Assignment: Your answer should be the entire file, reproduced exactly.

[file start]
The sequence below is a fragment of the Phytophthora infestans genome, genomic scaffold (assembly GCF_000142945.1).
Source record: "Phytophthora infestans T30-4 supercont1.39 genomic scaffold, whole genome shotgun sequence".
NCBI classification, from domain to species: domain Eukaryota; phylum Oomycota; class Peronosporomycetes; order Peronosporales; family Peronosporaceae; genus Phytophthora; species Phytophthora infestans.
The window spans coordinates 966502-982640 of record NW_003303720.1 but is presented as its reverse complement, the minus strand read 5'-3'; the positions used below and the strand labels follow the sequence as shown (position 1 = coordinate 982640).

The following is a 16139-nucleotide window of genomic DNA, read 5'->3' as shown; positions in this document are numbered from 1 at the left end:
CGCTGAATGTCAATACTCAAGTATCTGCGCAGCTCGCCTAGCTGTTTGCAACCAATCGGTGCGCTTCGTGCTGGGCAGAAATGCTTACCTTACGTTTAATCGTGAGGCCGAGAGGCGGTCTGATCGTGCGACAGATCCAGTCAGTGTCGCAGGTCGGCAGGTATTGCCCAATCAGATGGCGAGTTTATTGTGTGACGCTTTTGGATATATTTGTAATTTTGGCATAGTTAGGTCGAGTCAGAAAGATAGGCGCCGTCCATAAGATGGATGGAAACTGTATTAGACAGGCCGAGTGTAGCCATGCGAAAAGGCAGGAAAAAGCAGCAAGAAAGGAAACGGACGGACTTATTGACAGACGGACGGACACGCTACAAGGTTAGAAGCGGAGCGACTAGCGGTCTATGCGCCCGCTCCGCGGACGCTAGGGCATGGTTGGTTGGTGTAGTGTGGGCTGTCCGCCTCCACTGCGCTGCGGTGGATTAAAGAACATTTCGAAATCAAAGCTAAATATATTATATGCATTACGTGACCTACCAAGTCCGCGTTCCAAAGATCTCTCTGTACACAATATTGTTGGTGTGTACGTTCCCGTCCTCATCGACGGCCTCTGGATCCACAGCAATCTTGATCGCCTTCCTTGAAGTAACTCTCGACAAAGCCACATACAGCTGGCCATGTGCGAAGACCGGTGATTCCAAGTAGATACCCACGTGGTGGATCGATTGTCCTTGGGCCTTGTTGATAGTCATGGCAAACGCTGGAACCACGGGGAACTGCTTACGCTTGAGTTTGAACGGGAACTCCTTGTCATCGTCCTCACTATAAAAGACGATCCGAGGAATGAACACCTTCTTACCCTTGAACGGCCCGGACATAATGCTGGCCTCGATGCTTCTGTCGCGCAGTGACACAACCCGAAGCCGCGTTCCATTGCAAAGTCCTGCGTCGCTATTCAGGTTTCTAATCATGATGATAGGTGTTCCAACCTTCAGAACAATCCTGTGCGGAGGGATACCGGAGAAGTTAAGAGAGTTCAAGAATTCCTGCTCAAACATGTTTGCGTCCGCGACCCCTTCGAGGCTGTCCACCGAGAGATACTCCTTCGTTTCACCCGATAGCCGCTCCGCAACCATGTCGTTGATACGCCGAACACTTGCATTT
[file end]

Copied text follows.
The sequence below is a fragment of the Phytophthora infestans genome, genomic scaffold (assembly GCF_000142945.1).
Source record: "Phytophthora infestans T30-4 supercont1.39 genomic scaffold, whole genome shotgun sequence".
NCBI classification, from domain to species: domain Eukaryota; phylum Oomycota; class Peronosporomycetes; order Peronosporales; family Peronosporaceae; genus Phytophthora; species Phytophthora infestans.
The window spans coordinates 966502-982640 of record NW_003303720.1 but is presented as its reverse complement, the minus strand read 5'-3'; the positions used below and the strand labels follow the sequence as shown (position 1 = coordinate 982640).

The following is a 16139-nucleotide window of genomic DNA, read 5'->3' as shown; positions in this document are numbered from 1 at the left end:
CGCTGAATGTCAATACTCAAGTATCTGCGCAGCTCGCCTAGCTGTTTGCAACCAATCGGTGCGCTTCGTGCTGGGCAGAAATGCTTACCTTACGTTTAATCGTGAGGCCGAGAGGCGGTCTGATCGTGCGACAGATCCAGTCAGTGTCGCAGGTCGGCAGGTATTGCCCAATCAGATGGCGAGTTTATTGTGTGACGCTTTTGGATATATTTGTAATTTTGGCATAGTTAGGTCGAGTCAGAAAGATAGGCGCCGTCCATAAGATGGATGGAAACTGTATTAGACAGGCCGAGTGTAGCCATGCGAAAAGGCAGGAAAAAGCAGCAAGAAAGGAAACGGACGGACTTATTGACAGACGGACGGACACGCTACAAGGTTAGAAGCGGAGCGACTAGCGGTCTATGCGCCCGCTCCGCGGACGCTAGGGCATGGTTGGTTGGTGTAGTGTGGGCTGTCCGCCTCCACTGCGCTGCGGTGGATTAAAGAACATTTCGAAATCAAAGCTAAATATATTATATGCATTACGTGACCTACCAAGTCCGCGTTCCAAAGATCTCTCTGTACACAATATTGTTGGTGTGTACGTTCCCGTCCTCATCGACGGCCTCTGGATCCACAGCAATCTTGATCGCCTTCCTTGAAGTAACTCTCGACAAAGCCACATACAGCTGGCCATGTGCGAAGACCGGTGATTCCAAGTAGATACCCACGTGGTGGATCGATTGTCCTTGGGCCTTGTTGATAGTCATGGCAAACGCTGGAACCACGGGGAACTGCTTACGCTTGAGTTTGAACGGGAACTCCTTGTCATCGTCCTCACTATAAAAGACGATCCGAGGAATGAACACCTTCTTACCCTTGAACGGCCCGGACATAATGCTGGCCTCGATGCTTCTGTCGCGCAGTGACACAACCCGAAGCCGCGTTCCATTGCAAAGTCCTGCGTCGCTATTCAGGTTTCTAATCATGATGATAGGTGTTCCAACCTTCAGAACAATCCTGTGCGGAGGGATACCGGAGAAGTTAAGAGAGTTCAAGAATTCCTGCTCAAACATGTTTGCGTCCGCGACCCCTTCGAGGCTGTCCACCGAGAGATACTCCTTCGTTTCACCCGATAGCCGCTCCGCAACCATGTCGTTGATACGCCGAACACTTGCATTT